Thursday, May 2, 2013

Going Organic..How to Do It

Well, it is now May and my budget app just reset itself... with $2.00 left to spare from April!  Once again, I broke down my spending and over 66% of it was spent on groceries (just over $550), which is much better than the $700 I was spending!  What really helped me was planning out our menu every week and only buying what we needed.  Before, I was just going up and down isles and picking up things that we typically use and coming up with meals as I shopped.  This clearly was not not working; I ended up buying way more than I ever needed and it began to pile up in my pantry.  As I stated in a previous post, I go to Whole Foods once a month to stock up on organic/non-GMO items I cannot get at Giant Eagle.  Even though I just went to Whole Foods the middle of April, I decided to go again today to get my monthly trip there and to Target back to the first of the month.  This time, I only spent $267.00 (as compared to almost $400 last trip!).  I took a look at last month's receipt and figured out where I could cut back.  My most expensive purchase last month was Spectrum Organic Mayonnaise at $11.99 a jar!  Today, I picked up their non-organic mayonnaise and read that it was third party certified GMO free, so that was a savings right there (still $6.99 a jar, but worth it to me).  By reading labels closely you can sometimes find non-organic items that are still non-GMO certified.

I was having a discussion with my uncle about organic living, and he stated that it's good for those who have the wealth to afford it.  I got to thinking about this, and I believe it is not so much about wealth, but rather on smart spending.  My husband and I are both teachers, so by no means are we "wealthy."  So how do we do it?   I have decided to dedicate some of my upcoming blog posts to giving tips on how to  shift to a more organic lifestyle in baby steps, without breaking the bank.   First, before I give my first bit of advise, I should explain that one of the primary reasons we can afford a 90% organic diet is the fact that we do not spend money on sodas, snack cakes, cookies, sugary cereals, chips, and other unhealthy snack options.  90% of my cart is filled with foods from the stores perimeter (think fresh, raw foods). Neither one of us drinks, smokes or partakes in any other unhealthy habit that sucks money from our budgets.  I highly recommend looking at your pantry and taking note of what is filling your cabinets, (and eventually your family's bellies).  Where can you cut back?  The sugary soda filled with high-fructose corn syrup or artificial chemical sweeteners?  The greasy or sugary snacks that zap our children's energy?  If you permanently cross those things off your list, you have extra money to put towards healthy organic fruits, vegetables, dairy and meat.

Which brings me to my main point for today.  If I were to only be able to afford to switch to one organic food category, I would definitely go with meats, dairy and eggs.  These days animals are fed horrible combinations of food that aren't part of their natural diet and are often filed with GMO corn.  Cows are injected with growth hormones and antibiotics which then turn up in milk and muscle tissue.  Look for beef that comes from pasture-raised cows that have not been treated with rBGH (read more about this here in a previous post) and hormones. If you have to drink milk, I would highly recommend one that is not ultra-pasteurized nor homogenized.  The more treatments milk goes through the more unhealthy it becomes. We love Snowville Creamery--it's as close to raw as you can get here in Ohio, and even better the creamery is located here in Ohio along the Ohio River ($3.39 for a half gallon).  Another common brand here in Ohio is Hartzler Family Dairy (located in Wooster, Ohio).  This dairy bottles their milk in glass jars, which you can return for cash back or credit towards your next bottle. This milk tastes so fresh and natural! Another milk tip: go for the whole milk.  Skimming milk is another process that destroys more nutrients.  As for eggs, have you even been to a chicken/egg farm?  Talk about gross!  I was appalled by the living conditions these hens were facing...not to mention the filth!  Always look for free-range, vegetarian-fed, organic eggs.  They really do taste better and you will be amazed at the orange, not yellow, yolks! Yes, I know you can get a whole gallon of milk for less than $3.39 and a pound of cheap ground beef for $1.99 per pound, but if you give up that 12 pack of soda, those 3 boxes of snack cakes or a bag of Oreos, switching to organic can be manageable!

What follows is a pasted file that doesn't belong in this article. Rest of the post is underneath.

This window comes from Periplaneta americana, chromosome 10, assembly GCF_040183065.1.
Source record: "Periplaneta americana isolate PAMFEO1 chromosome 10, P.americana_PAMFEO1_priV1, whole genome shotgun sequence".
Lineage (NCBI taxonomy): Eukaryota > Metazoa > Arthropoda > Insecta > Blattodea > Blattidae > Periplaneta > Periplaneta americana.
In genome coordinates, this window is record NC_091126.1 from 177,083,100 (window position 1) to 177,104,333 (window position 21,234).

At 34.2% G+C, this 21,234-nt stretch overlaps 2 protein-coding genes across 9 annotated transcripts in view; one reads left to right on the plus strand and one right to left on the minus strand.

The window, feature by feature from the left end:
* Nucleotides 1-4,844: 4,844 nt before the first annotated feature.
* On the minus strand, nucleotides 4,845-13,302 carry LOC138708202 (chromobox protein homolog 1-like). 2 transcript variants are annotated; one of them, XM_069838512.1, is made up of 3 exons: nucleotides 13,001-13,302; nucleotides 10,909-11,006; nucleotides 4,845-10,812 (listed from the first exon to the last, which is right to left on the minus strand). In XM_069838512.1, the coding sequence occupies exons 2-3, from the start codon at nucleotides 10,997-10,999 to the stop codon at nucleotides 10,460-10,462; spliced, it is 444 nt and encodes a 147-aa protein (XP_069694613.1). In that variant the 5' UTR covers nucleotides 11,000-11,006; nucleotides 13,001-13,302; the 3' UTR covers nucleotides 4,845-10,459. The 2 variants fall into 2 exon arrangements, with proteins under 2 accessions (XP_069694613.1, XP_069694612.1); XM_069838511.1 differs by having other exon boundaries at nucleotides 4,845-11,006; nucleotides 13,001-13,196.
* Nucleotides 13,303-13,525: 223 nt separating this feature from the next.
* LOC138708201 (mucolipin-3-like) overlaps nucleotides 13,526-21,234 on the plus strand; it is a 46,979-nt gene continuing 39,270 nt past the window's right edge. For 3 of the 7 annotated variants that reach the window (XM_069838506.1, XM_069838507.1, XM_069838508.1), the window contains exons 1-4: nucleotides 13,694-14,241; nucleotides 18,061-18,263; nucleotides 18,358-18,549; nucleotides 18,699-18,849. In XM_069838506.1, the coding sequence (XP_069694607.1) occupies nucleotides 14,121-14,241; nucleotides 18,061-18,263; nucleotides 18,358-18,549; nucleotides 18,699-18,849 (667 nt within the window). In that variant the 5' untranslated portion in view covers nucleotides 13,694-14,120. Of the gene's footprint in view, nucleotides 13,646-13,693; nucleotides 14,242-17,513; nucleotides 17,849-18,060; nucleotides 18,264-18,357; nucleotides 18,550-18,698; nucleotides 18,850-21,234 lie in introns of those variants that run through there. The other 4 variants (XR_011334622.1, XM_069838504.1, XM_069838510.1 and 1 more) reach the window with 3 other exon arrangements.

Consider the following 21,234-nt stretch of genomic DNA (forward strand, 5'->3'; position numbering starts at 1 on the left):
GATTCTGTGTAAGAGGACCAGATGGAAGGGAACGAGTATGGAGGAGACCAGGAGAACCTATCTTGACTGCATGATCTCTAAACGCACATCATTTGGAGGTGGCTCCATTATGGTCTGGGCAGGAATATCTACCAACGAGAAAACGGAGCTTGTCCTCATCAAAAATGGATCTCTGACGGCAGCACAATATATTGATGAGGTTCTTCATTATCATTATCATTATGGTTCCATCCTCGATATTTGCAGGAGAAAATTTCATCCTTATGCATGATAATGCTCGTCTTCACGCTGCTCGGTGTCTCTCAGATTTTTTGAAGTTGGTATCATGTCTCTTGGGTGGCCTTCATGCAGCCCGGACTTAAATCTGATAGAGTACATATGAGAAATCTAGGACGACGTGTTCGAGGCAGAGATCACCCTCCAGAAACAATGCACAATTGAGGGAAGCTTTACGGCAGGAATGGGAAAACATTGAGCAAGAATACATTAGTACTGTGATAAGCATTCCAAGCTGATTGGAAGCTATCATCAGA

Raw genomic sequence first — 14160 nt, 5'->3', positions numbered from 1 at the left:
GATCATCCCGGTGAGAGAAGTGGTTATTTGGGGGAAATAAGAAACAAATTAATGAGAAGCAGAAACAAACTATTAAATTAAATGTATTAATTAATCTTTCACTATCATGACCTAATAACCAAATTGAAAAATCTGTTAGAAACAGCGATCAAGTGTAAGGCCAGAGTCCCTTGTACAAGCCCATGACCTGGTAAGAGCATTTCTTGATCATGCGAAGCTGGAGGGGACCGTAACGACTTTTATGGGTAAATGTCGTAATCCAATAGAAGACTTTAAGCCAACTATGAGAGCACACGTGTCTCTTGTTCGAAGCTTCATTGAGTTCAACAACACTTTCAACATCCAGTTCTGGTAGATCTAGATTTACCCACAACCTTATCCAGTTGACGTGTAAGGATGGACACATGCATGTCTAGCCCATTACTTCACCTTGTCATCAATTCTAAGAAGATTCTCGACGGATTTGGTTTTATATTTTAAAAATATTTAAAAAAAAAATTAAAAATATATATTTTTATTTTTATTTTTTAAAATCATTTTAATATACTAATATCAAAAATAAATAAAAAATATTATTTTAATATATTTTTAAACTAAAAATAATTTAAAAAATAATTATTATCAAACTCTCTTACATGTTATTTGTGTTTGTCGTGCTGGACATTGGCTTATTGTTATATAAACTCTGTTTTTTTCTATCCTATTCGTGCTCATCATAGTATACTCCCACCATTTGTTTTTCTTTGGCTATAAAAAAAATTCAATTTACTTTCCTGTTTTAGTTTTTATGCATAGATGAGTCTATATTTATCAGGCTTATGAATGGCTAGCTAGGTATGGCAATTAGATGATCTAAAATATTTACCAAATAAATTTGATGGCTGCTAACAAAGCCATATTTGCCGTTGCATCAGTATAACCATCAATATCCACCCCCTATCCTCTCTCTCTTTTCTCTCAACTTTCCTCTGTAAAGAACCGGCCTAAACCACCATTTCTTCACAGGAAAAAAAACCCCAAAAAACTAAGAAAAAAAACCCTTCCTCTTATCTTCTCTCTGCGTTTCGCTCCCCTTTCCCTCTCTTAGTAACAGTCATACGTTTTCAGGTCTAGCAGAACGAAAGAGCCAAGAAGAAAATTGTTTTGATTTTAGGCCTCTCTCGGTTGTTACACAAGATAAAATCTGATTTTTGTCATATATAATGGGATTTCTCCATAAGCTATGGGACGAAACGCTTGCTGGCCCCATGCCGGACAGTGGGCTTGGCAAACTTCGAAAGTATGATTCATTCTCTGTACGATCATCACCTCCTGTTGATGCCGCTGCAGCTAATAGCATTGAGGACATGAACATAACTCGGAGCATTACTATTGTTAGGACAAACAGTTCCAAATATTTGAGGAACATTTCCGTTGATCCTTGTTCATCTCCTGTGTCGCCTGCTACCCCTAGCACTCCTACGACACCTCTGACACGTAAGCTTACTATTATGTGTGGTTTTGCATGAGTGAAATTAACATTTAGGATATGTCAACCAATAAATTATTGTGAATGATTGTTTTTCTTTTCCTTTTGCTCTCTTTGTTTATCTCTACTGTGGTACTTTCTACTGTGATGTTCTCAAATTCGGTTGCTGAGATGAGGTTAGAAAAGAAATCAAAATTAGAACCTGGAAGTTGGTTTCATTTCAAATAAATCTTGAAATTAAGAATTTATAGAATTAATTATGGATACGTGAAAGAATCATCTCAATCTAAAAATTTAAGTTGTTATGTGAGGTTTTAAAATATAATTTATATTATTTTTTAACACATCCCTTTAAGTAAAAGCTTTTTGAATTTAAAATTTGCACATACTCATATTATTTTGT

Anyone up for this challenge?  Make this change for your health and the health of your family, while standing up to unhealthy practices the FDA has allowed to enter the food industry.

1 comment:

  1. Elizabeth, just wanted to say I'm loving reading your blog! As a new mom, my thoughts (or lack of thoughts) about the food I was consuming are changing now that I breast feed and am introducing foods to my little one. We've made the switch (mostly) to organic produce (*always* the dirty dozen, but most others, too) and am going to be making the switch to organic dairy and meats. I'm so happy you mentioned milk brands to look in to.